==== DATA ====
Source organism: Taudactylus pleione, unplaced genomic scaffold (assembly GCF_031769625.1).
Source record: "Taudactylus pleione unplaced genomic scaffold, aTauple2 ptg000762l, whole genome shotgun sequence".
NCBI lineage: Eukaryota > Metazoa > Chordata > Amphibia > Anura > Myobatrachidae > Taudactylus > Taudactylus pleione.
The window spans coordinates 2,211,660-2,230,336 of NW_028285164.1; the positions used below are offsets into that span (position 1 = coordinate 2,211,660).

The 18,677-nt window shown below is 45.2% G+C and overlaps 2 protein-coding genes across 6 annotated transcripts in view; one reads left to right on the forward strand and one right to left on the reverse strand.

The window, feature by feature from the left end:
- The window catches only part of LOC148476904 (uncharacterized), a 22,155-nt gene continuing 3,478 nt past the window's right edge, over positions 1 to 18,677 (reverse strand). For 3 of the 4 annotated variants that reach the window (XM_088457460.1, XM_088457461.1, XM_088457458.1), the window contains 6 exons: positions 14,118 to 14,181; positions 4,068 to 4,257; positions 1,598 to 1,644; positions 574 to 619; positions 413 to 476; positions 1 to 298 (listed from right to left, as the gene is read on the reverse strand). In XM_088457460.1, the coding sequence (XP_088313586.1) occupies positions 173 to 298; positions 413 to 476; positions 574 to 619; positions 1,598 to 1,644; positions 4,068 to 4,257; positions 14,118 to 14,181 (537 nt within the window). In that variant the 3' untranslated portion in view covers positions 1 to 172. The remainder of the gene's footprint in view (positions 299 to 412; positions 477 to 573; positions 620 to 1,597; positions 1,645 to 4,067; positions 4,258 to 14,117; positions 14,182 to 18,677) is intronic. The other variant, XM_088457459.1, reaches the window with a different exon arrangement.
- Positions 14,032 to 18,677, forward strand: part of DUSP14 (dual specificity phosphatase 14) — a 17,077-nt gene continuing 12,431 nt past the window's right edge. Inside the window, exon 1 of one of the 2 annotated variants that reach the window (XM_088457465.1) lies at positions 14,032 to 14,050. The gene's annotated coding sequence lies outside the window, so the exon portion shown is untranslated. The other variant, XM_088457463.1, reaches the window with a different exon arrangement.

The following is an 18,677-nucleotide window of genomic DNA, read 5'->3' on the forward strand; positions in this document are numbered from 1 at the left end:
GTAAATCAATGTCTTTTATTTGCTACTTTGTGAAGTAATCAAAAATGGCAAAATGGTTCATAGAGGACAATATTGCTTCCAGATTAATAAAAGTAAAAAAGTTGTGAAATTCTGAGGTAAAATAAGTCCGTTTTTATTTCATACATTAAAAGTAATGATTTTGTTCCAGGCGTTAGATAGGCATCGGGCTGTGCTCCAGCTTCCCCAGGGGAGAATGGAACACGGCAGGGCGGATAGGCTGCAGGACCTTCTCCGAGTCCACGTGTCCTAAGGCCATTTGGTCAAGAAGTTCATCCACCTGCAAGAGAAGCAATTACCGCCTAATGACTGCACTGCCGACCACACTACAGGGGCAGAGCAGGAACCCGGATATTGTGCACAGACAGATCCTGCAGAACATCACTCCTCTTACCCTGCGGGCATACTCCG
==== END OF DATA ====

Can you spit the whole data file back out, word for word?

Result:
Source organism: Taudactylus pleione, unplaced genomic scaffold (assembly GCF_031769625.1).
Source record: "Taudactylus pleione unplaced genomic scaffold, aTauple2 ptg000762l, whole genome shotgun sequence".
NCBI lineage: Eukaryota > Metazoa > Chordata > Amphibia > Anura > Myobatrachidae > Taudactylus > Taudactylus pleione.
The window spans coordinates 2,211,660-2,230,336 of NW_028285164.1; the positions used below are offsets into that span (position 1 = coordinate 2,211,660).

The 18,677-nt window shown below is 45.2% G+C and overlaps 2 protein-coding genes across 6 annotated transcripts in view; one reads left to right on the forward strand and one right to left on the reverse strand.

The window, feature by feature from the left end:
- The window catches only part of LOC148476904 (uncharacterized), a 22,155-nt gene continuing 3,478 nt past the window's right edge, over positions 1 to 18,677 (reverse strand). For 3 of the 4 annotated variants that reach the window (XM_088457460.1, XM_088457461.1, XM_088457458.1), the window contains 6 exons: positions 14,118 to 14,181; positions 4,068 to 4,257; positions 1,598 to 1,644; positions 574 to 619; positions 413 to 476; positions 1 to 298 (listed from right to left, as the gene is read on the reverse strand). In XM_088457460.1, the coding sequence (XP_088313586.1) occupies positions 173 to 298; positions 413 to 476; positions 574 to 619; positions 1,598 to 1,644; positions 4,068 to 4,257; positions 14,118 to 14,181 (537 nt within the window). In that variant the 3' untranslated portion in view covers positions 1 to 172. The remainder of the gene's footprint in view (positions 299 to 412; positions 477 to 573; positions 620 to 1,597; positions 1,645 to 4,067; positions 4,258 to 14,117; positions 14,182 to 18,677) is intronic. The other variant, XM_088457459.1, reaches the window with a different exon arrangement.
- Positions 14,032 to 18,677, forward strand: part of DUSP14 (dual specificity phosphatase 14) — a 17,077-nt gene continuing 12,431 nt past the window's right edge. Inside the window, exon 1 of one of the 2 annotated variants that reach the window (XM_088457465.1) lies at positions 14,032 to 14,050. The gene's annotated coding sequence lies outside the window, so the exon portion shown is untranslated. The other variant, XM_088457463.1, reaches the window with a different exon arrangement.

The following is an 18,677-nucleotide window of genomic DNA, read 5'->3' on the forward strand; positions in this document are numbered from 1 at the left end:
GTAAATCAATGTCTTTTATTTGCTACTTTGTGAAGTAATCAAAAATGGCAAAATGGTTCATAGAGGACAATATTGCTTCCAGATTAATAAAAGTAAAAAAGTTGTGAAATTCTGAGGTAAAATAAGTCCGTTTTTATTTCATACATTAAAAGTAATGATTTTGTTCCAGGCGTTAGATAGGCATCGGGCTGTGCTCCAGCTTCCCCAGGGGAGAATGGAACACGGCAGGGCGGATAGGCTGCAGGACCTTCTCCGAGTCCACGTGTCCTAAGGCCATTTGGTCAAGAAGTTCATCCACCTGCAAGAGAAGCAATTACCGCCTAATGACTGCACTGCCGACCACACTACAGGGGCAGAGCAGGAACCCGGATATTGTGCACAGACAGATCCTGCAGAACATCACTCCTCTTACCCTGCGGGCATACTCCG